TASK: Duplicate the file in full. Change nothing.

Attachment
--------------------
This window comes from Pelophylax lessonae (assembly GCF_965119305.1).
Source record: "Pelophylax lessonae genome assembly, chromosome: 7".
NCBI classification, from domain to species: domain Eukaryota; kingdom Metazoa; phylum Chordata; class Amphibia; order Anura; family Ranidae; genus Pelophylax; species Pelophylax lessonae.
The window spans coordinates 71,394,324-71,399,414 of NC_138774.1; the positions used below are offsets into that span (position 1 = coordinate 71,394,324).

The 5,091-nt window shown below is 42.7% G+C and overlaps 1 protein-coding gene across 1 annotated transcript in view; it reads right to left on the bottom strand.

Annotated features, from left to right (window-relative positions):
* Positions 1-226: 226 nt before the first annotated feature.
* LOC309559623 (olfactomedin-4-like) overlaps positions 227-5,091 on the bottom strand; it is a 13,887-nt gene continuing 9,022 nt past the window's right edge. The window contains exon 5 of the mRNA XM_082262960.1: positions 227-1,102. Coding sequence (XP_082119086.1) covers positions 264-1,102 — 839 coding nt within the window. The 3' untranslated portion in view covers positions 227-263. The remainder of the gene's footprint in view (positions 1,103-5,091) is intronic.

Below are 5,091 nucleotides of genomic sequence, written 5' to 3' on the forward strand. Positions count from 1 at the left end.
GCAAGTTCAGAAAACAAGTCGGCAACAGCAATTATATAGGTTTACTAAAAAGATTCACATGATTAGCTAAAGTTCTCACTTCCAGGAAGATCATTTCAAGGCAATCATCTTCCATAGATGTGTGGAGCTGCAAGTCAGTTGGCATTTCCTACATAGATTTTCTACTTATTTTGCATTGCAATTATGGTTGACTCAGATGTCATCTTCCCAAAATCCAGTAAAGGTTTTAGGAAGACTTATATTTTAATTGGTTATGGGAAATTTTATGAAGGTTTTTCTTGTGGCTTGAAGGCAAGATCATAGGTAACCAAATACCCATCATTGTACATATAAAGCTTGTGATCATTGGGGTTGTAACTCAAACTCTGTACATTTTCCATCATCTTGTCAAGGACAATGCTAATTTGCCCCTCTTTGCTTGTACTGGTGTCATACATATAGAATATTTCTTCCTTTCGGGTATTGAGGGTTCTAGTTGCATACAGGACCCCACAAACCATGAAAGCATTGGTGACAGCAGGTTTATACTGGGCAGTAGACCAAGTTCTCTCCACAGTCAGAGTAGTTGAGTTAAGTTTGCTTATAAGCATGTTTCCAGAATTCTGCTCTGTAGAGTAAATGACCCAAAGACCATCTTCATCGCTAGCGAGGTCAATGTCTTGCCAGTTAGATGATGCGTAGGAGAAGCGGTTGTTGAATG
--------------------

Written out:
This window comes from Pelophylax lessonae (assembly GCF_965119305.1).
Source record: "Pelophylax lessonae genome assembly, chromosome: 7".
NCBI classification, from domain to species: domain Eukaryota; kingdom Metazoa; phylum Chordata; class Amphibia; order Anura; family Ranidae; genus Pelophylax; species Pelophylax lessonae.
The window spans coordinates 71,394,324-71,399,414 of NC_138774.1; the positions used below are offsets into that span (position 1 = coordinate 71,394,324).

The 5,091-nt window shown below is 42.7% G+C and overlaps 1 protein-coding gene across 1 annotated transcript in view; it reads right to left on the bottom strand.

Annotated features, from left to right (window-relative positions):
* Positions 1-226: 226 nt before the first annotated feature.
* LOC309559623 (olfactomedin-4-like) overlaps positions 227-5,091 on the bottom strand; it is a 13,887-nt gene continuing 9,022 nt past the window's right edge. The window contains exon 5 of the mRNA XM_082262960.1: positions 227-1,102. Coding sequence (XP_082119086.1) covers positions 264-1,102 — 839 coding nt within the window. The 3' untranslated portion in view covers positions 227-263. The remainder of the gene's footprint in view (positions 1,103-5,091) is intronic.

Below are 5,091 nucleotides of genomic sequence, written 5' to 3' on the forward strand. Positions count from 1 at the left end.
GCAAGTTCAGAAAACAAGTCGGCAACAGCAATTATATAGGTTTACTAAAAAGATTCACATGATTAGCTAAAGTTCTCACTTCCAGGAAGATCATTTCAAGGCAATCATCTTCCATAGATGTGTGGAGCTGCAAGTCAGTTGGCATTTCCTACATAGATTTTCTACTTATTTTGCATTGCAATTATGGTTGACTCAGATGTCATCTTCCCAAAATCCAGTAAAGGTTTTAGGAAGACTTATATTTTAATTGGTTATGGGAAATTTTATGAAGGTTTTTCTTGTGGCTTGAAGGCAAGATCATAGGTAACCAAATACCCATCATTGTACATATAAAGCTTGTGATCATTGGGGTTGTAACTCAAACTCTGTACATTTTCCATCATCTTGTCAAGGACAATGCTAATTTGCCCCTCTTTGCTTGTACTGGTGTCATACATATAGAATATTTCTTCCTTTCGGGTATTGAGGGTTCTAGTTGCATACAGGACCCCACAAACCATGAAAGCATTGGTGACAGCAGGTTTATACTGGGCAGTAGACCAAGTTCTCTCCACAGTCAGAGTAGTTGAGTTAAGTTTGCTTATAAGCATGTTTCCAGAATTCTGCTCTGTAGAGTAAATGACCCAAAGACCATCTTCATCGCTAGCGAGGTCAATGTCTTGCCAGTTAGATGATGCGTAGGAGAAGCGGTTGTTGAATG